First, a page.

There is no doubt that smartphones, social media, and the always-connected digital world have changed consumer behavior. The buyer’s journey has become more immediate, with consumers expecting brands to meet their needs whenever and wherever they are. And Google has given a name to this real-time trend: Micro-moments.
Micro-moments are those in-the-moment times where a consumer turns to Google or social media to solve a problem or address something immediate. They are the “I want to learn…”, “Is it worth the price…”, “How do I fix…” moments. And they are becoming a significant part of how consumers make purchase decisions.
AdAge describes the new connected consumer, who frequently engages in these micro-moments, as having extremely high expectations of brands:
“They want to take instant action and they want instant gratification based on personal agendas and goals. Their movements are comprised of mini-moments and their decisions at each is more unscripted and unpredictable than ever.”
The brands that will continue to win consumers’ hearts and minds are those that can respond to this demand for immediacy and personalization, taking real-time marketing to its pinnacle.
In the past, many brands considered having a customer service Twitter account that would reply to consumers within a day or two a “good enough” real-time marketing strategy. But this is going to become less effective as consumers take control of their social and digital journeys.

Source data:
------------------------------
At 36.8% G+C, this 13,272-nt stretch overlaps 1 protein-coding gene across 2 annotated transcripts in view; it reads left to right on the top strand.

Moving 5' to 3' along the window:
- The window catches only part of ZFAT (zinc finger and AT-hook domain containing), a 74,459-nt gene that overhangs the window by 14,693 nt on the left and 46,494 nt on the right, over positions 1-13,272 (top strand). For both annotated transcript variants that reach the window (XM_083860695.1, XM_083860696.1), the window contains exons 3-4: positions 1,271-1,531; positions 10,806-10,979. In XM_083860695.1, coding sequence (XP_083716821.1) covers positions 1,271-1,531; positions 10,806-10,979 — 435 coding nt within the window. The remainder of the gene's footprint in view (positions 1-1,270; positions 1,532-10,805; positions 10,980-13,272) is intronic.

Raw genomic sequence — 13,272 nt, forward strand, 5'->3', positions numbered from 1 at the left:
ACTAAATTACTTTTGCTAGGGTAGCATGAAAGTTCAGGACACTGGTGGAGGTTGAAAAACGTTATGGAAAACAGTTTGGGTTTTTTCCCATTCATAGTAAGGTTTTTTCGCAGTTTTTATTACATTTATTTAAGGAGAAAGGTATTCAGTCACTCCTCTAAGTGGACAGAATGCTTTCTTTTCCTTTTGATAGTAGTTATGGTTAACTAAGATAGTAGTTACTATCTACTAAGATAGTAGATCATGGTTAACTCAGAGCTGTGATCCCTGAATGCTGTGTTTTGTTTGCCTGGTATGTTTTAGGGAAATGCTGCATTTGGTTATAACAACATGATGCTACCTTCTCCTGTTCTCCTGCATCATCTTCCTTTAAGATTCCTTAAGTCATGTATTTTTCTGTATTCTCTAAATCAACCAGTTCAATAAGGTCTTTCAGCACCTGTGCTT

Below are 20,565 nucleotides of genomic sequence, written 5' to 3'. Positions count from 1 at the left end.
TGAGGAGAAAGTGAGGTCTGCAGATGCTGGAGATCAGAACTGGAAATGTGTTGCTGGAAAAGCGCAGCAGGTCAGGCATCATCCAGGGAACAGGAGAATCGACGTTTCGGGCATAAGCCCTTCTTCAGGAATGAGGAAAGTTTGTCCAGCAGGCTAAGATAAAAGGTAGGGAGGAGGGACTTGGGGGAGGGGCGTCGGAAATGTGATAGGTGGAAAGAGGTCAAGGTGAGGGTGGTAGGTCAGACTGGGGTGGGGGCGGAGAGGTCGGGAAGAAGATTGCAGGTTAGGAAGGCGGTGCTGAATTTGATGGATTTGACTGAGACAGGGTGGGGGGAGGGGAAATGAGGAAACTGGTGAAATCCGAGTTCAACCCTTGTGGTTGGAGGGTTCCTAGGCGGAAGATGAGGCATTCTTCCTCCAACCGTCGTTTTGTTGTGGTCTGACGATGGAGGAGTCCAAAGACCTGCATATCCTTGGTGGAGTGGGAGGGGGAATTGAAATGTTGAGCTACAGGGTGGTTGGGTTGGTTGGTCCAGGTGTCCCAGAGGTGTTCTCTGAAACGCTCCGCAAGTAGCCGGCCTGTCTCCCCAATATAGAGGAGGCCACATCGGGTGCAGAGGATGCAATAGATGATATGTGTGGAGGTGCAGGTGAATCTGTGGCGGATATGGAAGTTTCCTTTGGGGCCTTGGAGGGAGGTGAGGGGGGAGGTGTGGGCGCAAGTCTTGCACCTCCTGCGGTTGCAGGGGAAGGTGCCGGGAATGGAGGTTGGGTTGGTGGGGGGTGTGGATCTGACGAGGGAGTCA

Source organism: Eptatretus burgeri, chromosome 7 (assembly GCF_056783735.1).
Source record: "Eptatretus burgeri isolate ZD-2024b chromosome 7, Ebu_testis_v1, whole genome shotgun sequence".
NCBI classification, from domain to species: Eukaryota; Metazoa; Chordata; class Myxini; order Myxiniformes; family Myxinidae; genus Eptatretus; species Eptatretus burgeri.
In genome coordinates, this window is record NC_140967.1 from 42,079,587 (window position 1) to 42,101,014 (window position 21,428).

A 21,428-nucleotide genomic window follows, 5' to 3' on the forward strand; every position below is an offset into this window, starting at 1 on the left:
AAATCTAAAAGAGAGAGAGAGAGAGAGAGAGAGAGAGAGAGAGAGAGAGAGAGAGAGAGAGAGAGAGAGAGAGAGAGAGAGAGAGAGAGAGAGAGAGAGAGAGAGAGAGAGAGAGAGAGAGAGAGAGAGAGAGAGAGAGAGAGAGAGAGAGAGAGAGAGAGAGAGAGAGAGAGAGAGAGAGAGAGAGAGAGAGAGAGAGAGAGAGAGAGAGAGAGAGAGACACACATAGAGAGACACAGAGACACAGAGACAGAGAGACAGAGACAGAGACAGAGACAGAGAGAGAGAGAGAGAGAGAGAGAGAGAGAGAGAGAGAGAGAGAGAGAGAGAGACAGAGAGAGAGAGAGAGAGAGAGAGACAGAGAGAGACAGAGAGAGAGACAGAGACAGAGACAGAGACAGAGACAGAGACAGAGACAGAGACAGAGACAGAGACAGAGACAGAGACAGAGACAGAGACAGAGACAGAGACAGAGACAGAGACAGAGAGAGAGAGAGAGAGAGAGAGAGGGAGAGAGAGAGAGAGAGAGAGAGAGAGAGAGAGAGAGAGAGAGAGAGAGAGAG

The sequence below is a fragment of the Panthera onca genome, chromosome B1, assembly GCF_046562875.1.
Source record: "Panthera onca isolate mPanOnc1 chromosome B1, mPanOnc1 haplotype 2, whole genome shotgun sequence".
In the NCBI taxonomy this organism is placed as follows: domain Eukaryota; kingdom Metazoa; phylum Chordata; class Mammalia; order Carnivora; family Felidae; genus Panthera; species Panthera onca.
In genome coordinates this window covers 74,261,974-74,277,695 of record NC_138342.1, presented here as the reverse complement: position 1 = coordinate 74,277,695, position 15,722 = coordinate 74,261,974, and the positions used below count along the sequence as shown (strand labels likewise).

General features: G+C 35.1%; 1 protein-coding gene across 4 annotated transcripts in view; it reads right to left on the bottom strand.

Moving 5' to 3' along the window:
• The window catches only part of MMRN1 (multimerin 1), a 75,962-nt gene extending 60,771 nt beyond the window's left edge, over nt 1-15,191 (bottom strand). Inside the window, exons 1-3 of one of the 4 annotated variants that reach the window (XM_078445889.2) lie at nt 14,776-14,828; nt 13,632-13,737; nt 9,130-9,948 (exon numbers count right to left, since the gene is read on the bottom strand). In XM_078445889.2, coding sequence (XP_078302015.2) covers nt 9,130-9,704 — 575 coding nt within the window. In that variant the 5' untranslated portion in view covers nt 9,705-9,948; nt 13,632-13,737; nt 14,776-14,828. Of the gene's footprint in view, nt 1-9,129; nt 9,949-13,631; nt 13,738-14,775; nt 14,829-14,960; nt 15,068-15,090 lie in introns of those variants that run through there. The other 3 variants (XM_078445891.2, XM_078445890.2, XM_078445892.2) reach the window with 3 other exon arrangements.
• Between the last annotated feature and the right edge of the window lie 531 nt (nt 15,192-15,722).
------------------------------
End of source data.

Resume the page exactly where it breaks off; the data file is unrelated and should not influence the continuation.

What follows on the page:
When a mother of three realizes her toaster is broken one busy morning, will she patiently wait for a response on Twitter from her preferred toaster brand? Probably not. It is more likely that she will send out a general distress call on social media – tweeting that her toaster broke and she has no idea what brands are good replacements – or conduct a search. The brands that capture this micro-moment and respond best (with a link to customer reviews, a place to buy online or the closest location where she can buy a new one, for instance) will win her business.
The unpredictability of when, where and how consumers have these micro-moments is going to be especially troubling for brands that lack awareness. Without a solid understanding of their customer and where their need fits on the buyer’s journey, it will become nearly impossible to respond fast enough to micro-moments.
Real-time marketing strategies must now include personalization, as consumers increasingly base their inquiries on their immediate needs. A mother of three may need a large, heavy-duty four-slot toaster, while a student experiencing the same need might prefer a smaller, cheaper toaster. Brands that have an inherent understanding of these needs will be able to fulfill them exactly when and where the customer wants.
For brands to capture these micro-moments and remain competitive in the digital world, they will have to emphasize real-time, one-to-one marketing. Brands need to learn about their customers and engage one-on-one in real-time, effectively meeting customers’ spur-of-the-moment needs.